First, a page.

Paradoxically, white dwarf stars shrink as they gain in mass

Telescope observations of thousands of slender stars confirm the trend

Telescope observations confirm a strange property of white dwarf stars: when they gain more mass, they retreat.

White dwarfs, the layered nuclei of dead stars, are believed to have this counterintuitive property because they contain a strange material known as degenerate electron gases. The larger a white dwarf, the more its electrons must be squeezed together to create sufficient external pressure to prevent the star from falling under its own weight.

Astronomers have observed evidence of this trend predicted by scientists decades ago by some white dwarfs. Data on thousands of stars shows politics continues with a diverse mass of white dwarfs, Vedant Chandra and colleagues in the Johns Hopkins University report online July 28 on arXiv.org.

Understanding how white dwarfs contract as they gain in mass can provide insight into the origin of Type 1a supernovae says astronomer and co-author Hsiang-Chih Hwang. These supernovae are thought to occur when a white dwarf becomes so large and dense that it explodes, but no one knows exactly how white dwarf stars explode (SN: 03/23/16).
The team studied the dimensions and masses of more than 3,000 white dwarf stars observed by the Apache Point Observatory in New Mexico and the European Space Agency’s Gaia Space Observatory. “If you know how far away a star is and how good a star is, you can fully estimate its radius,” says Chandra, an undergraduate physics student. But measuring stars in mass turned out to be more difficult, however, as astronomers typically had to see a white dwarf gravitationally gravitating to another star to get an idea of ​​the white dwarf’s weight.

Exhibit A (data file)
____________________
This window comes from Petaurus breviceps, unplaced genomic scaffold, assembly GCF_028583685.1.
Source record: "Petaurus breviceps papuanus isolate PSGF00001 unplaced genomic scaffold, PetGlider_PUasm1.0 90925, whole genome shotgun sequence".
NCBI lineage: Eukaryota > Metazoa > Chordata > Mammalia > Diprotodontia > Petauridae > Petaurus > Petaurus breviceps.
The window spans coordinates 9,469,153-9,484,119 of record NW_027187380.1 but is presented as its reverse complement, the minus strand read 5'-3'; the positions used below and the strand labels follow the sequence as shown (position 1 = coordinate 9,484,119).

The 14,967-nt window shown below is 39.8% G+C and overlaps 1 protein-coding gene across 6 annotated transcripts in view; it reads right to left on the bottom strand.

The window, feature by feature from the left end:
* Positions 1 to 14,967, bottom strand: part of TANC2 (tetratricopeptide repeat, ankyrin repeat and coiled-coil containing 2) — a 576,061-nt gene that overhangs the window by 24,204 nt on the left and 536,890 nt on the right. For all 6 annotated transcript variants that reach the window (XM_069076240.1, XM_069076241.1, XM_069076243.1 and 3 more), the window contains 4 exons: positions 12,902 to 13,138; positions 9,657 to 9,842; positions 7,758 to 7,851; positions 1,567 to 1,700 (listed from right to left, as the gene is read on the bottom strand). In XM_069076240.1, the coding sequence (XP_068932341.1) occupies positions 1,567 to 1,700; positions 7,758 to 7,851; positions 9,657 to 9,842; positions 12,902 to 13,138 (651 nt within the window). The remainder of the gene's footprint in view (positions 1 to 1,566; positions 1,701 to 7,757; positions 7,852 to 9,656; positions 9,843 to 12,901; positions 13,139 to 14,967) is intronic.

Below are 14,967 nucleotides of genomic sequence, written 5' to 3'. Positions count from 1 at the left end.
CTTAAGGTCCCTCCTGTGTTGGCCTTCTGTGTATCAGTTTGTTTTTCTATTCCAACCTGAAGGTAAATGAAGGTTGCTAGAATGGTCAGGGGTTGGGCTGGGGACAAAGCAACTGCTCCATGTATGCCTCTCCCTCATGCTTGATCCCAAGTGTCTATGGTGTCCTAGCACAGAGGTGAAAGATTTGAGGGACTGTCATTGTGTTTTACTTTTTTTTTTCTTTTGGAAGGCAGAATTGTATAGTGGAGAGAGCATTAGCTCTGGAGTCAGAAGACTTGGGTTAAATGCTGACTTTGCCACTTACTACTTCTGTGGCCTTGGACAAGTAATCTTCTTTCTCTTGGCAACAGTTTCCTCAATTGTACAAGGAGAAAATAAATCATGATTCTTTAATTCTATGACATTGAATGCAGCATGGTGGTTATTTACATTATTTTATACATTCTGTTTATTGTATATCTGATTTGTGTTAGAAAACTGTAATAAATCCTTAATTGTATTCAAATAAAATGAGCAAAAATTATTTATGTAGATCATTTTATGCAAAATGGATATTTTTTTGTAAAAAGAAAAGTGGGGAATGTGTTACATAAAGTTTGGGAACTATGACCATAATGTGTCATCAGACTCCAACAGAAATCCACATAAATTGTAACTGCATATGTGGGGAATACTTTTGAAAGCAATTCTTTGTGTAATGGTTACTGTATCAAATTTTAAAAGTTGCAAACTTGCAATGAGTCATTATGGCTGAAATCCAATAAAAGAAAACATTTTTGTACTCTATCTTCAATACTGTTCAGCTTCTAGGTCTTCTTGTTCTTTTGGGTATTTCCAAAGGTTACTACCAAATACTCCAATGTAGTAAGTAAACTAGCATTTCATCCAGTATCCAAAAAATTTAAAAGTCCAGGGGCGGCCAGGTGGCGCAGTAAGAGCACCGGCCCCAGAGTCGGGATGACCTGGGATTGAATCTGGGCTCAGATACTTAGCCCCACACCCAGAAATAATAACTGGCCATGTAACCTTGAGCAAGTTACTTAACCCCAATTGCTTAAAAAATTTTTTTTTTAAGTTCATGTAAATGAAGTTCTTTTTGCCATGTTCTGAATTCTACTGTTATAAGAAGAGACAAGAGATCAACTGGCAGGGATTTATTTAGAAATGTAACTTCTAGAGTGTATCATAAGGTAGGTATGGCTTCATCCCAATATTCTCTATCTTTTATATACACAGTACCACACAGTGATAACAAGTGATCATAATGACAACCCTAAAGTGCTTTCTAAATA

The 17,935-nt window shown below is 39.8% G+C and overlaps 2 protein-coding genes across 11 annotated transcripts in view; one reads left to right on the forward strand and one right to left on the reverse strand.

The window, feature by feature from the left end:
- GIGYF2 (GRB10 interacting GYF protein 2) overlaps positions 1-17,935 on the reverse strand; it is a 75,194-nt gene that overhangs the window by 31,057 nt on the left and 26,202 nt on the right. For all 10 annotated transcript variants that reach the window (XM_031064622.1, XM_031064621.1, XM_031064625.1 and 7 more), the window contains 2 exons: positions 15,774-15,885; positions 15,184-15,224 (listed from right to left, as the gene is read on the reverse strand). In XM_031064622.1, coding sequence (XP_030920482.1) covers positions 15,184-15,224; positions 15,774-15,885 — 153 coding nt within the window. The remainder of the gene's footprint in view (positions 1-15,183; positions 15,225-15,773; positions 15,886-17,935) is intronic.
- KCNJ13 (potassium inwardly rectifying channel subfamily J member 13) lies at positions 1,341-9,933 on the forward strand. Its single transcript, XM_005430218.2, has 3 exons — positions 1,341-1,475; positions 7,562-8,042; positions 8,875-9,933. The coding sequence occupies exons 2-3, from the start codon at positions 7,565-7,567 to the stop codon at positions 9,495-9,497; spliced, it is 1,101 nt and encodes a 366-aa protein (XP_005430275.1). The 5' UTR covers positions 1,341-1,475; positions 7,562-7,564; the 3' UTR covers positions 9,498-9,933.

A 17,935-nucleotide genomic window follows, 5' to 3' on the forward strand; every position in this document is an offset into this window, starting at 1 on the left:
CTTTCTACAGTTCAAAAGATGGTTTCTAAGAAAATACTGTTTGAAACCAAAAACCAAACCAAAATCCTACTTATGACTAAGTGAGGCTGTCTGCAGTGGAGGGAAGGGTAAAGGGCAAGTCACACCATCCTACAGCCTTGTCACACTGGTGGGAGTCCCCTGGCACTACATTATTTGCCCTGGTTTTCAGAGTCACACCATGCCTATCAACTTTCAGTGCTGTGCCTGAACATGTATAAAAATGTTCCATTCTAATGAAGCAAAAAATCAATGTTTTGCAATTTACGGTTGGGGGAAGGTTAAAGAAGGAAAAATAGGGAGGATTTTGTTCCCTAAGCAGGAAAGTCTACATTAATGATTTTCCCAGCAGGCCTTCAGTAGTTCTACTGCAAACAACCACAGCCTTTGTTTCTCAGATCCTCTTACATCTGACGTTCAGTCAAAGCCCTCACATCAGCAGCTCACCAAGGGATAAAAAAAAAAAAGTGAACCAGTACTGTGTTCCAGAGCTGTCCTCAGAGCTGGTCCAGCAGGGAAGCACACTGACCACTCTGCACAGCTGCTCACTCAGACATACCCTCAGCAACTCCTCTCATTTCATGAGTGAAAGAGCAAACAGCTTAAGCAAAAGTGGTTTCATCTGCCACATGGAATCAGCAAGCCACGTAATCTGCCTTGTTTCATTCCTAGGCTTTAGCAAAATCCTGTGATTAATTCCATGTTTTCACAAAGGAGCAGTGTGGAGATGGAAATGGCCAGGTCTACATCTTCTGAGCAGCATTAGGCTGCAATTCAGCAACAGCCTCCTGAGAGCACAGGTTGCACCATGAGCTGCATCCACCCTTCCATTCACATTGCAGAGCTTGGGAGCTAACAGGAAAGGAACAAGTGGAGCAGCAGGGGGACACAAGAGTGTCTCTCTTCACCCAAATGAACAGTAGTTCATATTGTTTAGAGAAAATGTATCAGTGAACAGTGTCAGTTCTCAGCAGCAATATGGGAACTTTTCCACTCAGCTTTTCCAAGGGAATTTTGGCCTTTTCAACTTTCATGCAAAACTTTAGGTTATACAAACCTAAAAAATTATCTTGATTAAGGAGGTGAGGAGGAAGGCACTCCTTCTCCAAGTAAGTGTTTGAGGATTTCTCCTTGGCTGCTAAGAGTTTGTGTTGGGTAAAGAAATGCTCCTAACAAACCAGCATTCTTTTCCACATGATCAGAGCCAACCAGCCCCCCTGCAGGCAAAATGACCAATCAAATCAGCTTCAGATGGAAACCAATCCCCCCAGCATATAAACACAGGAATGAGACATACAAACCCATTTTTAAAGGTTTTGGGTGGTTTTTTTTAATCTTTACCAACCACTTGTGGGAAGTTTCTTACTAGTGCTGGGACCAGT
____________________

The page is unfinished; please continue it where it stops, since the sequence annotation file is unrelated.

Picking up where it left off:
For the single white dwarf, researchers are studying an effect of the general theory of relativity on starlight, called a gravitational redshift (SN: 07/26/18). When light escapes from a strong gravitational field, such as around a dense white dwarf, its waves are extended to more reddish wavelengths. The greater the mass of a white dwarf in relation to its radius, the greater its length. This property has enabled researchers to estimate the mass of white dwarf stars based on their radii.

The new dimensions of the white dwarf are in close agreement with the theoretical predictions for the smaller dimensions of stronger stars. White dwarfs with about half the mass of the Sun are about 1.75 times the width of the Earth, while those with less mass than the Sun are about 0.75 times the width of the Earth.

It’s exciting to see white dwarfs following the widely anticipated trend of collapse as they gain more mass, says Alejandra Romero, an astrophysicist at the Federal University of Rio Grande do Sul in Porto Alegre, Brazil. Future observations of more white dwarfs will help validate the intricacies of this ray relationship, he says – for example, if white dwarf stars are warmer, according to the predicted theory, they will be modified more than cold stars alike. mass.

 

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